yellow midday

Oz's Passion For Cinema portal's been getting some press thanks to Anurag Kashyap's No Smoking Diary. Oz has also managed to get two other filmmakers on board: Pavan Kaul and Suparn Verma. But some of the press hasn't been good. A recent Midday article (ePaper URL) fails to do its research and merrily concludes that Pavan Kaul's merely copying Anurag's move to blogging. Oz's impassioned post has more details. Feel free to voice your opinion in the comments; suggestions on a course of action (accounting for things like the Indian judicial system that seem to offer no solace) are also welcome. Outrage might just make up for the hurdles in mounting a legal attack.

Monday, November 20, 2006


The Big B seems all set to sing a song titled rozaanaa for RGV's forthcoming is-this-based-on-Lolita-or-not Nishabd. Vishal Bhardwaj returns for an RGV-fronted venture for the first time since Satya (he did the songs for LKLKBK, but RGV only produced that venture). This will also mark the first collaboration between Vishal and lyricist Munna Dhiman since Ramji Londonwaley and the hard-to-find album Aasma.

On a related note, Vishal's returning with Gulzar for Anurag Kashyap's No Smoking. If you haven't already heard about it, allow me to direct you to The No Smoking Diary for more.

While on the subject of Vishal, one must also note with hope that The Blue Umbrella is slated to be the inaugural release in January 05, 2007 for a new sub-division of UTV Motion Pictures created to "promote experimental and unconventional cinema, making it accessible to a broad audience." The sub-division's strangely called "UTV Classics." Presumptuous perhaps; however, one welcomes any opportunity for more interesting celluloid fare. There's more about the film elsewhere hereabouts as far as the national awards and the Pusan International Film Festival are concerned.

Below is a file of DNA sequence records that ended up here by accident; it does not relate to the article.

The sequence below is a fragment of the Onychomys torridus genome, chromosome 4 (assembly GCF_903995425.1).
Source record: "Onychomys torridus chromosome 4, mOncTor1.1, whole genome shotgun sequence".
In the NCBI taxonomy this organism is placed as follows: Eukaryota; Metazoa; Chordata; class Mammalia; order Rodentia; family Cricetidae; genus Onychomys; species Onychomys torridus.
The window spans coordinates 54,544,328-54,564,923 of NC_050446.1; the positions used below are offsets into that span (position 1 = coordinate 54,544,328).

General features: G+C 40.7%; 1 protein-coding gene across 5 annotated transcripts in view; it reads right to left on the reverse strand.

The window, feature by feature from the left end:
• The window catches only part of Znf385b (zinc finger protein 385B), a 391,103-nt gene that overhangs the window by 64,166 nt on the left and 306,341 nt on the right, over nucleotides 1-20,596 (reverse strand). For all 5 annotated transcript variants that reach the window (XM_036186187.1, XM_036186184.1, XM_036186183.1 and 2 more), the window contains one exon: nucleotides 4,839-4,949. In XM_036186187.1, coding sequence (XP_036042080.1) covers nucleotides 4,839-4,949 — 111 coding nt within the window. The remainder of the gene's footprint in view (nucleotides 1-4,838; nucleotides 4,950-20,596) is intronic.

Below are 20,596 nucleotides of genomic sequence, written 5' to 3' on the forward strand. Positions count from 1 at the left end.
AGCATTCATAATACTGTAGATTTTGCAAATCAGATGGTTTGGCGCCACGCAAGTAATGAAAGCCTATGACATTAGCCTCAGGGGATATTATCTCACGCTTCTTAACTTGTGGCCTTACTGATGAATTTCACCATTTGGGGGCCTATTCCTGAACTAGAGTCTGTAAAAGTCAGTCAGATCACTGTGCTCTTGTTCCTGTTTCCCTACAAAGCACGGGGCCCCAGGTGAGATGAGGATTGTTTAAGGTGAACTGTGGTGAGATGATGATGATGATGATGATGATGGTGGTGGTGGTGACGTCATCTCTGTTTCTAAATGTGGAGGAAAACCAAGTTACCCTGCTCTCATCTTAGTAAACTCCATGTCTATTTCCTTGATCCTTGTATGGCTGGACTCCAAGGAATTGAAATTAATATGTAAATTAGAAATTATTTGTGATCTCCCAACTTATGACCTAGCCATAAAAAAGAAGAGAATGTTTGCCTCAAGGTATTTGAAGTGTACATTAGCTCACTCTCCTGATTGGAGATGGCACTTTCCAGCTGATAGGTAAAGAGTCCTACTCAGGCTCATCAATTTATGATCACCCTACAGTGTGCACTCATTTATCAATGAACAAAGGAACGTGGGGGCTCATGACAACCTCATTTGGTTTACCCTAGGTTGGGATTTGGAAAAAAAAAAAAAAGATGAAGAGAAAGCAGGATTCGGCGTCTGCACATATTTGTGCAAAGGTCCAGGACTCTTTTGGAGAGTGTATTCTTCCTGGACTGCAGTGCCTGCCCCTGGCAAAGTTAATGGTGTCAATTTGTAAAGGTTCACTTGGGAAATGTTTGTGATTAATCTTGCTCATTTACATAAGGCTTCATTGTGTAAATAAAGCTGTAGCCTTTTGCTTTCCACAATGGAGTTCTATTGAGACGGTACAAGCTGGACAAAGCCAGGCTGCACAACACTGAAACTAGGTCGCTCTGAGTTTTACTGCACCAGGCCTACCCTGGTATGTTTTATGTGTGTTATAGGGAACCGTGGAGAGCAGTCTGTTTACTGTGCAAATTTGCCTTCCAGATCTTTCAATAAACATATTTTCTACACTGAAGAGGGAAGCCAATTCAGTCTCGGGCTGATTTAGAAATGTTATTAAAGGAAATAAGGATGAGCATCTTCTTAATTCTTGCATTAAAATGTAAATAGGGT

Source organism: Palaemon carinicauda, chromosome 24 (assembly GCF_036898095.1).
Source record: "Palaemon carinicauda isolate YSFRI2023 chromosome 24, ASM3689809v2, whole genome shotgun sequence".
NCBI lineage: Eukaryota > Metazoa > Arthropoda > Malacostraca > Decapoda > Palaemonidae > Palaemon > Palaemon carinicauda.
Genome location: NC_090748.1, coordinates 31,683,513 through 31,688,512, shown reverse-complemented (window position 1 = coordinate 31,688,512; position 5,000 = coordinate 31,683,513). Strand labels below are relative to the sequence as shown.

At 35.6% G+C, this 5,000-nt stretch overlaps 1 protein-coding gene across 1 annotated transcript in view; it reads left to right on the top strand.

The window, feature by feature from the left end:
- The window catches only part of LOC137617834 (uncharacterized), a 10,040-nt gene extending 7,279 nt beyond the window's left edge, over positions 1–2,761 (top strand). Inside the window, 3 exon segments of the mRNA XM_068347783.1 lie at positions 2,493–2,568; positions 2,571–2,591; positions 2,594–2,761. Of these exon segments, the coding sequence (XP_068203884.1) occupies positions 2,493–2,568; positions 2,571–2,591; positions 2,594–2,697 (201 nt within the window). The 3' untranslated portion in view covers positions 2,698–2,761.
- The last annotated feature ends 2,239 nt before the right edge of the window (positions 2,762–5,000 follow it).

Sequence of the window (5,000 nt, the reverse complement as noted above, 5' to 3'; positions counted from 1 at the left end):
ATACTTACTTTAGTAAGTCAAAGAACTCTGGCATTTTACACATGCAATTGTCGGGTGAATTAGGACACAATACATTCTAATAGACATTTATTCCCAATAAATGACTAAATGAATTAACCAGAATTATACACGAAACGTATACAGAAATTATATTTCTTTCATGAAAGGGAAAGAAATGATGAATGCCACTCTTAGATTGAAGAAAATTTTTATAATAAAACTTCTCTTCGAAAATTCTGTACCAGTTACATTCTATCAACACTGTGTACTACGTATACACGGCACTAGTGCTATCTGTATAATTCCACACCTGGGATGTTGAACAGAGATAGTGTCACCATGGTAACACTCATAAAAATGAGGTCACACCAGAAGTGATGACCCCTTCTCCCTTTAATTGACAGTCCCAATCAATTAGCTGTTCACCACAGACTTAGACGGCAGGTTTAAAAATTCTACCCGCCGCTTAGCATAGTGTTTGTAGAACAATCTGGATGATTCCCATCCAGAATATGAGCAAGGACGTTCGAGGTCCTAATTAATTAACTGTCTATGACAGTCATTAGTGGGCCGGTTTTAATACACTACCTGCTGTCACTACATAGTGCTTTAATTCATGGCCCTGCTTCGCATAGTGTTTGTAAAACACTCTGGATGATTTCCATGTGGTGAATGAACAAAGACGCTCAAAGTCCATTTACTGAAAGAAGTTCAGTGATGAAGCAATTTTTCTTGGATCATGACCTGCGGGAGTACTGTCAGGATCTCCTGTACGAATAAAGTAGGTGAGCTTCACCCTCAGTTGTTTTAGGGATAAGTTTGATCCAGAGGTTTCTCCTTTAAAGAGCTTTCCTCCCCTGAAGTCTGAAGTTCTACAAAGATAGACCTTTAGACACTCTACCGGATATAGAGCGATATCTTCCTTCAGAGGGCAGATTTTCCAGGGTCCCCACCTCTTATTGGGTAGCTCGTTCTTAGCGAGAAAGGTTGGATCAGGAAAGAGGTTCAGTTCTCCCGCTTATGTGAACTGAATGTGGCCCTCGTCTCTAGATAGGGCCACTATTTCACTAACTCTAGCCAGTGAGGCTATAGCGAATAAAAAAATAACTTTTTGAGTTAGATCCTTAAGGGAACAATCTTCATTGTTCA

Tuesday, November 14, 2006

a racemiferous return

[aka I have a few links for you]

Manish trashes aspects of Umrao Jaan that don't seem to have been part of J P Dutta's game plan.

JR has a growing series of posts on the music of Mani Ratnam's Iruvar. So far we have the introduction, the players and notes on narumugaiye. As of November 16, 2006, we have a post dedicated to Poo KoDiyin Punnagai.

Coincidentally, Baradwaj Rangan has resurrected an old article of his on the same film.

With his notes on Vivah, Baradwaj Rangan gives me food for thought and an incentive (where there was none) to watch the flick (I'll still wait to build up my resistance though).

Gaurav gets his first taste of the business venture menace ... or should I say the menace gets a taste of Gaurav? [my personal saga ended here]

In other news, as G P Sippy's grandson Sascha Sippy is hell-bent on tossing legal hurdles in the way of RGV's take on Sholay, RGV notches up a winning retort: With his fertile imagination, aggressive attitude and way with words, he'd be ideal to write dialogues for movies. And I'd be happy to let him do the needful in my next film, provided he can look beyond his uncle's 'Sholay'

RGV continues to make more interesting news and less successful movies. He's got a PNC production coming up called Sex Haazir Ho (aka "Sex Present Yourself"). That English title alone merits an award.